The friends of a particular and limited atonement argue that the Father's election, and the Son's redemption, are of the same extent, or relate to the same individual persons, to all such, and to none else: so that all the chosen people are redeemed, and all the redeemed are the chosen to salvation. They also plead that there is not in the scriptures the least intimation that Christ's redemption either exceeds or falls short of the Father's election, in one single instance or individual person.
The fallacy of this argument is in the word "redemption." This word has various meanings. Redemption means, either the ransom price, or the price of redemption-or it means, the act of paying down that price;
or else, by metonymy, it means the effect of such a payment, meaning the state produced by such a ransoming. This effect in the case of a sinner is, a state of forgiveness, acceptance with God, and admission to heaven. In the above argument the effect of paying the ransom price is confounded with the act of paying it. In the argument, "redemption” means the effect, the final result of paying the price. This final result of the atonement will not derange any of the plans of God, as to his determination to exercise sovereign speciality in the application of the atonement. Our question is, was the act of paying the ransom price by Christ designed to be available to all, so “that the world through him might be saved,” or only designed for a certain chosen number. We say fearlessly, that the final results of the atonement will only be realized by those who receive Christ, and to whom it has been given to believe in him; but the act of making that atonemennt, and the offer of the benefits of the atonement are designed and purposed to be a medium of salvation to all men, without excluding one individual. If the word "redemption” be taken in the sense of “actual salvation,” then Christ's redemption neither exceeds, nor falls short of, the Father's election. If "redemption” be taken in the sense of paying down the ransom price, or a valuable and honorable consideration, as a medium for delivering sinners, then Christ's redemption and the Father's election are not commensurate and of equal extent, taking "the Father's election" as meaning the will of God revealed in the final results of the atonement. It is supposed, even by our Savior himself, that the result will not be commensurate with the gracious design of God, and with the large aspect of the atonement. God lored the world, and gave his Son, that the world through him might be saved-but it is only whosoever believeth in him, it is he only that will answer the design, and share in the result of the atonement. The atonement is a measure of government, not of private love and friendship, but of a public commonwealth. In such a public measure, the public will of the Father, as moral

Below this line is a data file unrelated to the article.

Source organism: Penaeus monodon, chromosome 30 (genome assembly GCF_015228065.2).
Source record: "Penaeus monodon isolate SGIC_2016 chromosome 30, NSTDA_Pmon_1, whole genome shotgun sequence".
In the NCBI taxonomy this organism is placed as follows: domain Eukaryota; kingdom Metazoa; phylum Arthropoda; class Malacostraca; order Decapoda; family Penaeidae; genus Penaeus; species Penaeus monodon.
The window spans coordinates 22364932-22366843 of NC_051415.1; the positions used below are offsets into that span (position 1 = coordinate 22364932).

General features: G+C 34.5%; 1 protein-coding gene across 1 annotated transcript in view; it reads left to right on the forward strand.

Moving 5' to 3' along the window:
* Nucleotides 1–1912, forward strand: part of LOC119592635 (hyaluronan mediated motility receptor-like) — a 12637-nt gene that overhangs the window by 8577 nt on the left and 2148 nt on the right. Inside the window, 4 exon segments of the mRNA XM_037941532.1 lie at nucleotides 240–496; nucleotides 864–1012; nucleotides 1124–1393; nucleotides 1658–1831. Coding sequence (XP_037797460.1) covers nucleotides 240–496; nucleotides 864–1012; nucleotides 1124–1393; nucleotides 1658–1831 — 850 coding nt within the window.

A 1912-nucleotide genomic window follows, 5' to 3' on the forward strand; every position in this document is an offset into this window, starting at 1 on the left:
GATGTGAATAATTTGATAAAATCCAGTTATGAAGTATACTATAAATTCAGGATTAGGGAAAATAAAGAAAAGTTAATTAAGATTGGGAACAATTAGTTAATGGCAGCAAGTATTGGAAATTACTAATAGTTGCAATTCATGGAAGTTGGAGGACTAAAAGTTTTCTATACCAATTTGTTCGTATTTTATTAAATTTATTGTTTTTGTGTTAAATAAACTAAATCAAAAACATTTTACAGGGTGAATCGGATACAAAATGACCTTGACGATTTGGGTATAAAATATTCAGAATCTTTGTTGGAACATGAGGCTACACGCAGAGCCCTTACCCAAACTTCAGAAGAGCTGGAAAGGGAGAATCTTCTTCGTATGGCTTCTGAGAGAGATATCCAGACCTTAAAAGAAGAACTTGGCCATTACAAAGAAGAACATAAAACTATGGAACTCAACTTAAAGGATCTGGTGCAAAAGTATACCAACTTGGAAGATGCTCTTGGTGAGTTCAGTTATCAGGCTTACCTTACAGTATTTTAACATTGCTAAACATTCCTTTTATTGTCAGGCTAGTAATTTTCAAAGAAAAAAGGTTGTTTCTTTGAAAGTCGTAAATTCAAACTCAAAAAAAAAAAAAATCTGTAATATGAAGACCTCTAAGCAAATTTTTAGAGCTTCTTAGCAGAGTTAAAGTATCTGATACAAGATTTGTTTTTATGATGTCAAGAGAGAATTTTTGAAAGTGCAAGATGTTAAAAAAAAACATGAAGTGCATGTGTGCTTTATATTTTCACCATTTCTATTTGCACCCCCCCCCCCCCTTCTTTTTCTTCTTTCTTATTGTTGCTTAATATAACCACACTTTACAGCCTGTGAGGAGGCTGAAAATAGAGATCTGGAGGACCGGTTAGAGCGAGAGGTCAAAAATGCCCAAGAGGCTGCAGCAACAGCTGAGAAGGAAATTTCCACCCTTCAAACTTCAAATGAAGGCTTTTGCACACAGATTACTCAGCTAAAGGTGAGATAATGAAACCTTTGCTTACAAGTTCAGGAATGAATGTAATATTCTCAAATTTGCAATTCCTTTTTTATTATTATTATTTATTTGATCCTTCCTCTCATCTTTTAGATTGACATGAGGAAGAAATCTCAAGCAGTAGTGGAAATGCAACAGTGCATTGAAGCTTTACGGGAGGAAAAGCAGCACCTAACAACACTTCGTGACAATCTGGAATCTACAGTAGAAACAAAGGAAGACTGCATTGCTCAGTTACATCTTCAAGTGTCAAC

governor, and the public design and intent of Christ, as mediator, are commensurate. God willeth all men to be saved, therefore Christ gave himself a ransom for all.
From the divine purposes, the advocates of a limited atonement argue, that since Christ foreknew the results of the atonement, and since he foreknew who would believe in him, why should he die and lavish his blood for those who, he knew, would not believe in him.